convergence-continuum's 2020 Season:
by Johanna Adams
Mar 20-Apr 11, directed by Amy Bistok
Over the course of a parent/teacher conference, a grieving mother and an emotionally overwhelmed primary school teacher have a fraught conversation about the tragic suicide of the mother's son, Gidion. Gidion may have been bullied severely—or he may have been an abuser. As his story is slowly uncovered, the women try to reconstruct a satisfying explanation for Gidion's act and come to terms with excruciating feelings of culpability.
by Topher Payne
May 15-Jun 6, directed by Scott Zolkowski
Bennett is really trying to keep it together right now. He broke up with his boyfriend and moved in with his best friend, Cooper. It’s election season, and he’s the speechwriter for Georgia’s only gay state senator, who’s engaged in a bloody campaign against a conservative darling. Then Bennett’s ex is attacked in the parking lot of a gay bar. Bennett and Cooper are informed that the assault can’t be classified as a hate crime – because in Georgia, hate crimes against homosexuals don’t legally exist. Their frustration and fear eventually turn to rage as they realize “acceptance” simply isn’t enough. They’re still living in a society that relegates them to second-class status. They’re not respected. They’re not feared. It’s time for that to change.
by Robert O'Hara
Jul 10-Aug 1, directed by India Nicole Burton
A collage-and-meta exploration wherein a modern-day black graduate student finds himself and his 189-yr-old grandfather transported back to slavery times and the Nat Turner rebellion. Insurrection is a work unafraid to utterly confound most traditional narrative assumptions, and in a surreal version of history also manages to address contemporary police violence against African-Americans, to explore who has the right to tell whose story, to look critically at African-American attitudes toward homosexuality, and to explore how different generations adhere to different rules.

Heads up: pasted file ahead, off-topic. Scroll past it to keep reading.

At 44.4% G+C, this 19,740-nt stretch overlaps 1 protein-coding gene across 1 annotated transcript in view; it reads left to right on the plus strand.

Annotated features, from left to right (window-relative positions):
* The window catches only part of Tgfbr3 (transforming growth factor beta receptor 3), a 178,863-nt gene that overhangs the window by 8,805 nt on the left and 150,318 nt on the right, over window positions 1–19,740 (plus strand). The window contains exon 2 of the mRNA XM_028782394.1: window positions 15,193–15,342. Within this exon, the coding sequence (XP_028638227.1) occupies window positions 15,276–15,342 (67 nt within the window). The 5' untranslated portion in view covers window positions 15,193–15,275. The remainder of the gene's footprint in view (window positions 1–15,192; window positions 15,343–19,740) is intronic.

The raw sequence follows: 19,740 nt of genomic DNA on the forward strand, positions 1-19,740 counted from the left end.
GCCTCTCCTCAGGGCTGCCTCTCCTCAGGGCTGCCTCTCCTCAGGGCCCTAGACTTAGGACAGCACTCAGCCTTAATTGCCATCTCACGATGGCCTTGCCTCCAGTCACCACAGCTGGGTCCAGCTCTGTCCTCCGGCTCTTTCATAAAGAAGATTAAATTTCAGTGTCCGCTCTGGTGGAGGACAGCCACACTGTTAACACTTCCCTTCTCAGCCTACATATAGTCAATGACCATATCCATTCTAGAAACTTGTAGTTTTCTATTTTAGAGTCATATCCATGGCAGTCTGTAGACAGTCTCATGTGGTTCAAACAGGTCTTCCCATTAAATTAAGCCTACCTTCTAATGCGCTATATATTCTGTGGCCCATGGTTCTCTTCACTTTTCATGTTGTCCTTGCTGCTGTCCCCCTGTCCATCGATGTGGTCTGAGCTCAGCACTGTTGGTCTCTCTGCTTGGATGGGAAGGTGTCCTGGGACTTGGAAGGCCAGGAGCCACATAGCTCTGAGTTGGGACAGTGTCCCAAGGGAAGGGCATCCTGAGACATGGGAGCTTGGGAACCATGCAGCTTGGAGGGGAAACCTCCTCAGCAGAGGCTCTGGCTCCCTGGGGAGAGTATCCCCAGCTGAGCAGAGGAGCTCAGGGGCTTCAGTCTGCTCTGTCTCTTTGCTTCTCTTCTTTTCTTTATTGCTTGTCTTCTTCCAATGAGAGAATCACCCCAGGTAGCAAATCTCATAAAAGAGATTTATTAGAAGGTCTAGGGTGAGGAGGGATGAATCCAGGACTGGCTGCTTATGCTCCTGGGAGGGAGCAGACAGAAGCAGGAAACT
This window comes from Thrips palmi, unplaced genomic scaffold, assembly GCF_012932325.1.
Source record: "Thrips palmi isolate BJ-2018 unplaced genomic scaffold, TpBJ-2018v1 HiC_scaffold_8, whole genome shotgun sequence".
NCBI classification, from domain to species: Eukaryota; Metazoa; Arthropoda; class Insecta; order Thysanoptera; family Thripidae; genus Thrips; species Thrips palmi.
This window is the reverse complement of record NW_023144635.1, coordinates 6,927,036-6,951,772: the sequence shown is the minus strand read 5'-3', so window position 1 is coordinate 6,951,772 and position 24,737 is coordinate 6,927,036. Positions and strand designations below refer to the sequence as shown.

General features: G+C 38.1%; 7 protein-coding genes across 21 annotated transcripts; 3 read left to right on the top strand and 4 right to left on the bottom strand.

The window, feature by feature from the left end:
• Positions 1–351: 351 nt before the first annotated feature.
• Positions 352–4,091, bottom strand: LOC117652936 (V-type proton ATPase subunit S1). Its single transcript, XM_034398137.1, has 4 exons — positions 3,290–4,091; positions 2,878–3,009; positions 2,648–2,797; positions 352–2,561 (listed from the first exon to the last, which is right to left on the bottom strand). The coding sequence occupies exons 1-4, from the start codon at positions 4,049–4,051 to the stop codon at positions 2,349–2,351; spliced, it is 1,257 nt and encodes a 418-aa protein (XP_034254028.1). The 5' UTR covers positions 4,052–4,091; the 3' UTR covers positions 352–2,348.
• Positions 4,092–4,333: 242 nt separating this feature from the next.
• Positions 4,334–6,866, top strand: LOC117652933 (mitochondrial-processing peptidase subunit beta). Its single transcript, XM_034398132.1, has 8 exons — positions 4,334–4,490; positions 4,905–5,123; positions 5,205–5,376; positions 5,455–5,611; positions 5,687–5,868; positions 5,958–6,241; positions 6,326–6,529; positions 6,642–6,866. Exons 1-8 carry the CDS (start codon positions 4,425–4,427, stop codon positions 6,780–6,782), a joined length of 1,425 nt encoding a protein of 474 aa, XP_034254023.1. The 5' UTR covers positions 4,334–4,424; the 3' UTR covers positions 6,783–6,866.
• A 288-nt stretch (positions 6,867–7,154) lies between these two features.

by Jennifer Haley
Aug 28-Sep 19, directed by Cory Molner
In a suburban subdivision with identical houses, parents find their teenagers addicted to an online horror video game. The game’s setting? A subdivision with identical houses. The goal? Smash through an army of zombies to escape the neighborhood for good. But as the line blurs between virtual and reality, both parents and players realize that fear has a life of its own.
by Phillip Dawkins
Oct 15-31, directed by Geoffrey Hoffman
. By the end of 1928, all three Fail sisters will be dead -- expiring in reverse order, youngest to oldest, from blunt object to the head, disappearance, and finally consumption. Tuneful songs, and a whimsical chorus follow the story of Nelly, Jenny June, and Gerty as they live out their lives above the family clock repair shop near the Chicago River, before their time unexpectedly runs out. A magical, musical fable where, in the end, the power of love is far greater than any individual's successes or failures.
by Paul Rudnick
Dec 3-19, directed by Clyde Simon
A stage manager, headset and prompt book at hand, brings the house lights to half, then dark, and cues the creation of the world. Throughout the play, she's in control of everything. In other words, she's either God, or she thinks she is. Act One recounts the major episodes of the Old Testament, only with a twist: Instead of Adam and Eve, our lead characters are Adam and Steve, and Jane and Mabel, a lesbian couple with whom they decide to start civilization (procreation proves to be a provocative challenge). Act One covers the Garden of Eden, an ark, a visit with a highly rambunctious Pharaoh and finally even the Nativity. Along the way, Mabel and Adam invent God, but Jane and Steve are skeptical. This brings about the Flood, during which Steve has a brief affair with a rhinoceros and invents infidelity. No longer blissful, Adam and Steve break up only to be reunited as two of the wise men at the Nativity. Act Two jumps to modern day Manhattan. Adam and Steve are together again, and Steve is HIV positive. It's Christmas Eve, and Jane is nine months pregnant even though she always thought of herself as the butch one. The two women want to marry and want Adam and Steve to join them in the ceremony. A wheelchair-bound, Jewish lesbian Rabbi from cable access TV arrives to officiate. The ceremony is interrupted as Jane gives birth, and Steve confides to Adam that his medication isn't working and that he'll probably not survive much longer. Bound by their long life together, and the miracle of birth they've just witnessed, the two men comfort each other even though they know their remaining time together will be short.